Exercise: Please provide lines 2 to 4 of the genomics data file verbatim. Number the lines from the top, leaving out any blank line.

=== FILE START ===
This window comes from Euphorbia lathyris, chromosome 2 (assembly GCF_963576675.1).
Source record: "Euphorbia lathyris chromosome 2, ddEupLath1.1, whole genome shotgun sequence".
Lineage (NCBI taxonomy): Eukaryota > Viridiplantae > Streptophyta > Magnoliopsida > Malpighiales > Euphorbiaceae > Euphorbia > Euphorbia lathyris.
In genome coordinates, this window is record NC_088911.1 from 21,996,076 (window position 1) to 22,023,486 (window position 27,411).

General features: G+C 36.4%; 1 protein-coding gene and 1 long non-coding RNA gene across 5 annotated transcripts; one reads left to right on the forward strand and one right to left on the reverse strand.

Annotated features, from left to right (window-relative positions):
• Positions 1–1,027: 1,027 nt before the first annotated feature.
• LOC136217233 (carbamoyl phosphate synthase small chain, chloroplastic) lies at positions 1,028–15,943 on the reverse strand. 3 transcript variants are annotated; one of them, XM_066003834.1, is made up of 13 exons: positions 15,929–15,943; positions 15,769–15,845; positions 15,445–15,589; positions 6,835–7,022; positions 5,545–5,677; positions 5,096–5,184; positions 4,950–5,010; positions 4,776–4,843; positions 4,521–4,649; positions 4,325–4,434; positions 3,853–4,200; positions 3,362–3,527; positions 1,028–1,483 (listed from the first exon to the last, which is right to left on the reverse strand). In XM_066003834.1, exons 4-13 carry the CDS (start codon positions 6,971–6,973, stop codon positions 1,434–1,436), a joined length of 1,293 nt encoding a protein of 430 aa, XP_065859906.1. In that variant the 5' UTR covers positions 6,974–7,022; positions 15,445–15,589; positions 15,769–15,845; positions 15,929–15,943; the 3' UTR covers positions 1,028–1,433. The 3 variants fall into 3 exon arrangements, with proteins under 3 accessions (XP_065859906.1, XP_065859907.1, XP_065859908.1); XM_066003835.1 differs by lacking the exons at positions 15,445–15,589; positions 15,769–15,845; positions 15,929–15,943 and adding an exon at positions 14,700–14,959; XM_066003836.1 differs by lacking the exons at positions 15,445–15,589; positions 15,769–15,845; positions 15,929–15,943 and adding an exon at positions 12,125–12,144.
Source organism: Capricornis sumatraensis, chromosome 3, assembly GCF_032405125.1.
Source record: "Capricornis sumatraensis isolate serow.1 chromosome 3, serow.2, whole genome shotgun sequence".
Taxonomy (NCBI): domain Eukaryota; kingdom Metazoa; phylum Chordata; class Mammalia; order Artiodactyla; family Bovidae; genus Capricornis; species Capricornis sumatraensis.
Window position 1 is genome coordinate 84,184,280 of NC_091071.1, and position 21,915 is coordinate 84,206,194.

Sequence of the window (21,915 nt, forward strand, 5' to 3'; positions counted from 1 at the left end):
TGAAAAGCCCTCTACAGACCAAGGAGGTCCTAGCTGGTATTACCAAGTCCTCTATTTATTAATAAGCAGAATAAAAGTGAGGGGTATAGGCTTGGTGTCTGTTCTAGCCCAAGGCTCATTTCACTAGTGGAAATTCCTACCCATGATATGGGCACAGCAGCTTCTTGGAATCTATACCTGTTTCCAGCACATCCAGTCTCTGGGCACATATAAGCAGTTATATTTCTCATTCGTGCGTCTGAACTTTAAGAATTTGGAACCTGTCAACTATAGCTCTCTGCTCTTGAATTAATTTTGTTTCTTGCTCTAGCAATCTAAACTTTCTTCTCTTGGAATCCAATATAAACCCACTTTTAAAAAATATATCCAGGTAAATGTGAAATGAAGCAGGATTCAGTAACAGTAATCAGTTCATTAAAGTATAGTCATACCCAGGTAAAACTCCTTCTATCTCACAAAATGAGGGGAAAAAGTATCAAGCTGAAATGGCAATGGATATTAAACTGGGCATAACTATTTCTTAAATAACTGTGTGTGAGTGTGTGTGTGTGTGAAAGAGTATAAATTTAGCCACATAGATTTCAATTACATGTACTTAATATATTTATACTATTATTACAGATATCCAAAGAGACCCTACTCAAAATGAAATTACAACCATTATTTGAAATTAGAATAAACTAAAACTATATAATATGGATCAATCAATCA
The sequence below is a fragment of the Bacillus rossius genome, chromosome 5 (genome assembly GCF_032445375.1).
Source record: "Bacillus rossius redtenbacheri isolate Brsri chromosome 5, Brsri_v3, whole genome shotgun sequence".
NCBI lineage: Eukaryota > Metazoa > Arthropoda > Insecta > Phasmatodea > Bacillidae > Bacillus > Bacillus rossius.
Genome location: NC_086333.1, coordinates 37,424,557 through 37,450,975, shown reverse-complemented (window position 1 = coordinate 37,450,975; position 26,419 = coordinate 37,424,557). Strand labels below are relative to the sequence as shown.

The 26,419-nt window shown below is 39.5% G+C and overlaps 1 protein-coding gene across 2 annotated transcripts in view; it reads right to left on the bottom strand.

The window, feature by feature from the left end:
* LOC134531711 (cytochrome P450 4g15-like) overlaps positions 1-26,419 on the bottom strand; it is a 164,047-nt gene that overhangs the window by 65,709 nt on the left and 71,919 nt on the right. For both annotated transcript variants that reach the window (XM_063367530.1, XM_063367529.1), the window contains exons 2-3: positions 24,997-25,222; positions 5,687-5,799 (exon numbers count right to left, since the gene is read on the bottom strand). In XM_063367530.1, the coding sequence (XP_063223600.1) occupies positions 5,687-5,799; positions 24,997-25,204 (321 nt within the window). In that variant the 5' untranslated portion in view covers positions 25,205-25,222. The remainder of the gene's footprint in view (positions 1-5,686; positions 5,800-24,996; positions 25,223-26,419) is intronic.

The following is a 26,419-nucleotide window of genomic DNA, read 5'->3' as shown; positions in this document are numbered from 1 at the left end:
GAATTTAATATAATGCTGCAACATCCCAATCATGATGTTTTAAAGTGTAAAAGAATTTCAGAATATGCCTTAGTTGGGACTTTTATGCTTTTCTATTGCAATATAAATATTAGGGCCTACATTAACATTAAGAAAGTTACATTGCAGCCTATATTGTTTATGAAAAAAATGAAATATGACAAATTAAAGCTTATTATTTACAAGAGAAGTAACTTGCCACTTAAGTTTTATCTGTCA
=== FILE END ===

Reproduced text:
Source record: "Euphorbia lathyris chromosome 2, ddEupLath1.1, whole genome shotgun sequence".
Lineage (NCBI taxonomy): Eukaryota > Viridiplantae > Streptophyta > Magnoliopsida > Malpighiales > Euphorbiaceae > Euphorbia > Euphorbia lathyris.
In genome coordinates, this window is record NC_088911.1 from 21,996,076 (window position 1) to 22,023,486 (window position 27,411).